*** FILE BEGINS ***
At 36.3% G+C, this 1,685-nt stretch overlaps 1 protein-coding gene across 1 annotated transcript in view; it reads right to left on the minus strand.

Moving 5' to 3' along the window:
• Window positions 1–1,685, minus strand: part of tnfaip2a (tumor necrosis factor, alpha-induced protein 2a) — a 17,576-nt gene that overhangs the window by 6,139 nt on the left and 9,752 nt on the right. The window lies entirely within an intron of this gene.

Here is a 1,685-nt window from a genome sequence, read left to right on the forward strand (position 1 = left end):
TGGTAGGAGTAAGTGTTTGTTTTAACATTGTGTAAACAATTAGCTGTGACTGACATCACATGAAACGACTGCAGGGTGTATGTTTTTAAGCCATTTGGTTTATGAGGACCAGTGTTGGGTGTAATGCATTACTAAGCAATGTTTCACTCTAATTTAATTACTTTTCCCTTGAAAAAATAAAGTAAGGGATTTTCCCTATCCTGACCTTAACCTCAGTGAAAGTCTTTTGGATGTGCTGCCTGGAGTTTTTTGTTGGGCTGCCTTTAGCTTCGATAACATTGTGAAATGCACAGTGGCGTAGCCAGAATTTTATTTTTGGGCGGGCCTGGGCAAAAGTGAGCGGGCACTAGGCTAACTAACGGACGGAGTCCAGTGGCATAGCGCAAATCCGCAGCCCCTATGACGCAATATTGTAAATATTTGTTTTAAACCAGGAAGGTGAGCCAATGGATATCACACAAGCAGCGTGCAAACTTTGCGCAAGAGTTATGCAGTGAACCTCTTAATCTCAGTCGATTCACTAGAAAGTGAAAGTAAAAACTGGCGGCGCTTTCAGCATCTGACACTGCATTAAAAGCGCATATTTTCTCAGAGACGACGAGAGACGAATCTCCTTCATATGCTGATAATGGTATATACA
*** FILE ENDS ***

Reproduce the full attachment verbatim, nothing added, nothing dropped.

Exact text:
At 36.3% G+C, this 1,685-nt stretch overlaps 1 protein-coding gene across 1 annotated transcript in view; it reads right to left on the minus strand.

Moving 5' to 3' along the window:
• Window positions 1–1,685, minus strand: part of tnfaip2a (tumor necrosis factor, alpha-induced protein 2a) — a 17,576-nt gene that overhangs the window by 6,139 nt on the left and 9,752 nt on the right. The window lies entirely within an intron of this gene.

Here is a 1,685-nt window from a genome sequence, read left to right on the forward strand (position 1 = left end):
TGGTAGGAGTAAGTGTTTGTTTTAACATTGTGTAAACAATTAGCTGTGACTGACATCACATGAAACGACTGCAGGGTGTATGTTTTTAAGCCATTTGGTTTATGAGGACCAGTGTTGGGTGTAATGCATTACTAAGCAATGTTTCACTCTAATTTAATTACTTTTCCCTTGAAAAAATAAAGTAAGGGATTTTCCCTATCCTGACCTTAACCTCAGTGAAAGTCTTTTGGATGTGCTGCCTGGAGTTTTTTGTTGGGCTGCCTTTAGCTTCGATAACATTGTGAAATGCACAGTGGCGTAGCCAGAATTTTATTTTTGGGCGGGCCTGGGCAAAAGTGAGCGGGCACTAGGCTAACTAACGGACGGAGTCCAGTGGCATAGCGCAAATCCGCAGCCCCTATGACGCAATATTGTAAATATTTGTTTTAAACCAGGAAGGTGAGCCAATGGATATCACACAAGCAGCGTGCAAACTTTGCGCAAGAGTTATGCAGTGAACCTCTTAATCTCAGTCGATTCACTAGAAAGTGAAAGTAAAAACTGGCGGCGCTTTCAGCATCTGACACTGCATTAAAAGCGCATATTTTCTCAGAGACGACGAGAGACGAATCTCCTTCATATGCTGATAATGGTATATACA